Urine collection devices used in Space Shuttle missions have taken up too much space, have tended to leak, and have been cumbersome for men and impossible for women to use. The in-flight urine collection absorber (IUCA) was developed for the collection of small volumes of urine for metabolic studies involving stable (nonradioactive) isotopes such as deuterium (2H) and "heavy oxygen" (18O), which are used to study energy expenditure, water metabolism and body composition. The objectives of this hardware study were to evaluate potential effects of the absorbent filter on the analysis of these isotopes and to evaluate the ease of use of the IUCA by men and women in flight.
The IUCA is a small, conical piece of highly absorbent filter paper that can be placed in the Shuttles' urine-collection funnels. It is removed after a void and stored inside 2 resealable plastic bags. It weighs approximately 20 grams (g) empty and 35 g full. In evaluations on the ground, tap water spiked with known amounts of 2H and 18O was placed in IUCAs or in other urine-collection devices (UCDs). The samples were stored and weighed periodically to monitor evaporative losses. In addition, urine samples from 3 study subjects who had ingested water labeled with 2H and 18O were collected and stored in standard containers, urine collection bags, UCDs or IUCAs. The isotopes were analyzed by mass spectrometry. The IUCAs were also tested in flight by 5 astronauts (3 men and 2 women).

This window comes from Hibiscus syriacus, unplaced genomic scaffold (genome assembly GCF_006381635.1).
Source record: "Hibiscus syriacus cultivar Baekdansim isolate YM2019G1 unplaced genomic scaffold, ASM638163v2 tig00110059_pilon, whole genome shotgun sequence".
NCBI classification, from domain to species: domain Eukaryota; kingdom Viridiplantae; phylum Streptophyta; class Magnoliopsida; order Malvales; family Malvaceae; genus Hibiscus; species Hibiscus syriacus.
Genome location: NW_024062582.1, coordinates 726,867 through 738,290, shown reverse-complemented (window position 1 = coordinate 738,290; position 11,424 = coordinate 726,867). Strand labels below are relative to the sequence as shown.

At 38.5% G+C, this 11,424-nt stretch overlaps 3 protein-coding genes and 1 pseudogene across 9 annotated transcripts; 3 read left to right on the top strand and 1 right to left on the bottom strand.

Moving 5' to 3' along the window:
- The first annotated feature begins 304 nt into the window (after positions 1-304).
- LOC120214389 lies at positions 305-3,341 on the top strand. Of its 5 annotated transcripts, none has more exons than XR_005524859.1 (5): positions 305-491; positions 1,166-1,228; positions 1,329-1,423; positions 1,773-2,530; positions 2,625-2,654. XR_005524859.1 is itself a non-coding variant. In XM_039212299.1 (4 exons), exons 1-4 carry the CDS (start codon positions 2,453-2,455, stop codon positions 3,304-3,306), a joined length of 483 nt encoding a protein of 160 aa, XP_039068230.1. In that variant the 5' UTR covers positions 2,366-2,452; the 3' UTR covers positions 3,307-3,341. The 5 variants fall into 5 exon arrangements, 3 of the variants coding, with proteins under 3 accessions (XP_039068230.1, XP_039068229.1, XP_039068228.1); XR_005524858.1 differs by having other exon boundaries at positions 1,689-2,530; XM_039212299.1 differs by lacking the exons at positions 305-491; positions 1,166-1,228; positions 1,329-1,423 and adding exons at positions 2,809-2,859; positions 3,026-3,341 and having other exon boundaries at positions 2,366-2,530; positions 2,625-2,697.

In the tests on the ground, evaporative losses from the IUCA were minimal and far less than from the UCD. Results of the isotope analyses were similar for the IUCA and the UCD. Collection of the urine with an IUCA rather than by one of the other methods made little difference in determinations of total energy expenditure and total body water. During flight the IUCA was able to collect samples of 11 to 13 milliliters, with no difference by gender. The results show that the IUCA is acceptable for collecting urine samples during flight for experiments involving stable isotopes, when urine volume measurements are not required. It can be used by men and women, even in constrained areas like the Shuttle middeck. It could also be used on the International Space Station.